The new film about Elvis Presley received generally positive reviews. Many critics have praised Austin Butler's portrayal.
Baz Luhrmann directed the film, which premiered at Cannes Film Festival on Wednesday.
The Wrap stated that Butler "throws himself into the performance" and Total Film predicted an Oscar nomination.
Vanity Fair called Butler "the only thing that works", while IndieWire called it "deliriously terrible".
Robbie Collin, The Telegraph's Robbie Collin, gave the film four stars. He wrote: "Yes it's bright and splashy jukebox epistle with an irresistible central performances by Austin Butler.
It is, however, Luhrmann-style, and it moves in and out fashion scene-by-scene. It's the most immaculately styled and outrageously gaudy thing that you'll ever see, and it's all the more enjoyable for it.
Kevin Maher, Times's fourth-star reviewer, said that Elvis was "easily Luhrmann’s best movie since Romeo + Juliet".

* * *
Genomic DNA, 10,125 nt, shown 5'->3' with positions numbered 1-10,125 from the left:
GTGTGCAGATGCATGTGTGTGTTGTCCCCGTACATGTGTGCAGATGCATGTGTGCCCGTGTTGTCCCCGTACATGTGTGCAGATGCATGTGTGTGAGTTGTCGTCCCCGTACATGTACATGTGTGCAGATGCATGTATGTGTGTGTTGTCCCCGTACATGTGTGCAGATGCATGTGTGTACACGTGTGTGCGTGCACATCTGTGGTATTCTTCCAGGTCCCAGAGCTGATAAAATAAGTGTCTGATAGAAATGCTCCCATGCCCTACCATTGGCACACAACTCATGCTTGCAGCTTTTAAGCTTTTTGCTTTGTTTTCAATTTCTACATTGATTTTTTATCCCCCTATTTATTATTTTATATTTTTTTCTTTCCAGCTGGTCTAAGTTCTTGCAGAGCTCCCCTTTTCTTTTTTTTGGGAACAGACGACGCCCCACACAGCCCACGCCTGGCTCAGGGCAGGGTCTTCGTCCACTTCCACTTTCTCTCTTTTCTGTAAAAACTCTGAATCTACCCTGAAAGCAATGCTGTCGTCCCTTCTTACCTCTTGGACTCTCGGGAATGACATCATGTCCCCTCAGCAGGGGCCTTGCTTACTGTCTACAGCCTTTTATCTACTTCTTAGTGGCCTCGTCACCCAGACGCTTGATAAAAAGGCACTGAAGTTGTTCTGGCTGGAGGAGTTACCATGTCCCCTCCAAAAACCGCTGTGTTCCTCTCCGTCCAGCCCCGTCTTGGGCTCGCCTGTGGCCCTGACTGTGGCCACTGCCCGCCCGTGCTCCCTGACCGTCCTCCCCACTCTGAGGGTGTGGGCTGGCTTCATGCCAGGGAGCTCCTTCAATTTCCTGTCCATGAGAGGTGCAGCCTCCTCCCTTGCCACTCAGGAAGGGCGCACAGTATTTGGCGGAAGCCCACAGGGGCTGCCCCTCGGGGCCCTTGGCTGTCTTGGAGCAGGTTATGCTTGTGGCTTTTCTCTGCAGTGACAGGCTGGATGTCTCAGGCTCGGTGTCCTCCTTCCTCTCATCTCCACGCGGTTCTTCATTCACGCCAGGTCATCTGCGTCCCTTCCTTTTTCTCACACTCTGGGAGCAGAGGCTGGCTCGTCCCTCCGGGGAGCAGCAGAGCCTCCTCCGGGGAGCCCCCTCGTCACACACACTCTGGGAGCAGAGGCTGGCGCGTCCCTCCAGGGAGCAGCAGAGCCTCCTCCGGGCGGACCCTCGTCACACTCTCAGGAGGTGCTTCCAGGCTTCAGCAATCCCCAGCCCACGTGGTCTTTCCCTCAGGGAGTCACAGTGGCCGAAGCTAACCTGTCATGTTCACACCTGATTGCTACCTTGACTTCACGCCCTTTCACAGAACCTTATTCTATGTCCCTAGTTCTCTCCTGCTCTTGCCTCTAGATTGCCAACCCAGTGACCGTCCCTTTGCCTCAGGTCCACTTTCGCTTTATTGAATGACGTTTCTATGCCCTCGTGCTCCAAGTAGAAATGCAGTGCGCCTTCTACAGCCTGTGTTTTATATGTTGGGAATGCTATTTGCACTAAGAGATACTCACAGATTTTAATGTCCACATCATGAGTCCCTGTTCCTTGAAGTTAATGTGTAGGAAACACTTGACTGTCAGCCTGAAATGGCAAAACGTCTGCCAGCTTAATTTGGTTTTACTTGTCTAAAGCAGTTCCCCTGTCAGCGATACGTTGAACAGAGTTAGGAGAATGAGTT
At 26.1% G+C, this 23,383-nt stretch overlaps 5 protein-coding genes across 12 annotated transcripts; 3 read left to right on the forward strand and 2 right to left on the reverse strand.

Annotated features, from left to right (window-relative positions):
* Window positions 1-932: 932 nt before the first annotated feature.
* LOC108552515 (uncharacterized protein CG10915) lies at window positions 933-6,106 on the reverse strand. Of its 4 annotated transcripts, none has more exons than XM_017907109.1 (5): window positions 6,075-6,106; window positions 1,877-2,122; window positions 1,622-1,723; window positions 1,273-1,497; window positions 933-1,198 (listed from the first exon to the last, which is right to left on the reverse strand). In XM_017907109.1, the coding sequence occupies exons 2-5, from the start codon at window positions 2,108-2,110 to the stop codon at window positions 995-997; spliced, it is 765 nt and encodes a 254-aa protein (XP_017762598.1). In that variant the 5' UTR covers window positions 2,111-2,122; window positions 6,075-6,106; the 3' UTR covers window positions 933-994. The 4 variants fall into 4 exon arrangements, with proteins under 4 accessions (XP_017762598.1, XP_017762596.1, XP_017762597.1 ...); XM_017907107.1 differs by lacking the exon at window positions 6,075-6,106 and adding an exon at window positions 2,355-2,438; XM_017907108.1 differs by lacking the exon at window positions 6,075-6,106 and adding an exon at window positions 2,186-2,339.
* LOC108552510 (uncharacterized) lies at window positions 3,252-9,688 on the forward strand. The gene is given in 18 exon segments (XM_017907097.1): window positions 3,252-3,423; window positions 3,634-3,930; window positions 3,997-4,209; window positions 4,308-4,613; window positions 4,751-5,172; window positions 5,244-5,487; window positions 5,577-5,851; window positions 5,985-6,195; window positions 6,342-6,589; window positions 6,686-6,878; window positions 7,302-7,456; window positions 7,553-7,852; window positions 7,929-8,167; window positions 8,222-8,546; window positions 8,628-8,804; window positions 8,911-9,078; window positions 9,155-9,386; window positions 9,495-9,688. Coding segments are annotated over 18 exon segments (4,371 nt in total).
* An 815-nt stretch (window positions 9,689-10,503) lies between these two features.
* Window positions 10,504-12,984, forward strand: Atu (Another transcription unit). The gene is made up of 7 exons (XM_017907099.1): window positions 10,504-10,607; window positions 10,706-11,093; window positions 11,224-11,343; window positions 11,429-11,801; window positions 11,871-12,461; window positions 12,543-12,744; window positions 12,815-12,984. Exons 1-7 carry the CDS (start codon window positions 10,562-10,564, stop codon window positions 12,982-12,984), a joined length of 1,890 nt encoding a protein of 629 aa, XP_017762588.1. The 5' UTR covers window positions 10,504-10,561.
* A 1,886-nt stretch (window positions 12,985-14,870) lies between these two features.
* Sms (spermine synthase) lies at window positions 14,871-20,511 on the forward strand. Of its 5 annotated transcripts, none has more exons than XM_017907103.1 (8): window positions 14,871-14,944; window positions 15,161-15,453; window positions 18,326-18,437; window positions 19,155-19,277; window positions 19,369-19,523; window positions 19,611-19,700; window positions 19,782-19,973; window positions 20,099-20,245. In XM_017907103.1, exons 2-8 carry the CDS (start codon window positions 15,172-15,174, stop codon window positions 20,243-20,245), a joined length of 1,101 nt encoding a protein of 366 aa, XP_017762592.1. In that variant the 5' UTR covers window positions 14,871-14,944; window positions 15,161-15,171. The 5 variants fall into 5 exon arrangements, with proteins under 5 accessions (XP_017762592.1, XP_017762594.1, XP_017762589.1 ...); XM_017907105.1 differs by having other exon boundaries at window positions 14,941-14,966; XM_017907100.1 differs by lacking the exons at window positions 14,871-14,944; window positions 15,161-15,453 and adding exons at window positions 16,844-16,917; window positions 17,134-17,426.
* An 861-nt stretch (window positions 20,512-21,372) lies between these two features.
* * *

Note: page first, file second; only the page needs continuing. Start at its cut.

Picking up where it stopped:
He said that the power of the musical numbers comes from Butler's turning but also from Luhrmann who edits with frenetic rhythms almost impossible to resist (feet tap),"
They are the most important highlights of the movie and make it a must-see.
When he was cast in Presley's role in 2019, Butler beat Harry Styles and Ansel Elgort, according to reports.
Clarisse Loughrey, The Independent's editor, praised Butler's performance and wrote that the actor "makes an compelling argument for Elvis' power at a time when the musician has arguably lost some of his cultural cachet".
She said that Butler has the looks, voice and stance down. But what's really impressive is the indescribable and undistillable essence Elvis-ness - magnetic, gentle, fierce and all at once."
Steve Pond, The Wrap's editor, described the star's portrayal as "wildly physical but not cartoonish or disrespectful".
He continued, "It's really not [Butler's] fault he doesn't appear like Elvis, his singing voice cant really get close, and that the makeup and hair styling used to get him into the ballpark mostly makes it look like an Elvis impersonator."
Some reviews were more negative than others.
David Ehrlich, IndieWire's founder, said that "if only this 159-minute eyesore...a sadistically monotonous Super-montage in which an odd Flemish guy manipulates a young greaser over-and-over until they both become sad and die - were as gracious as to be so short in every other respect."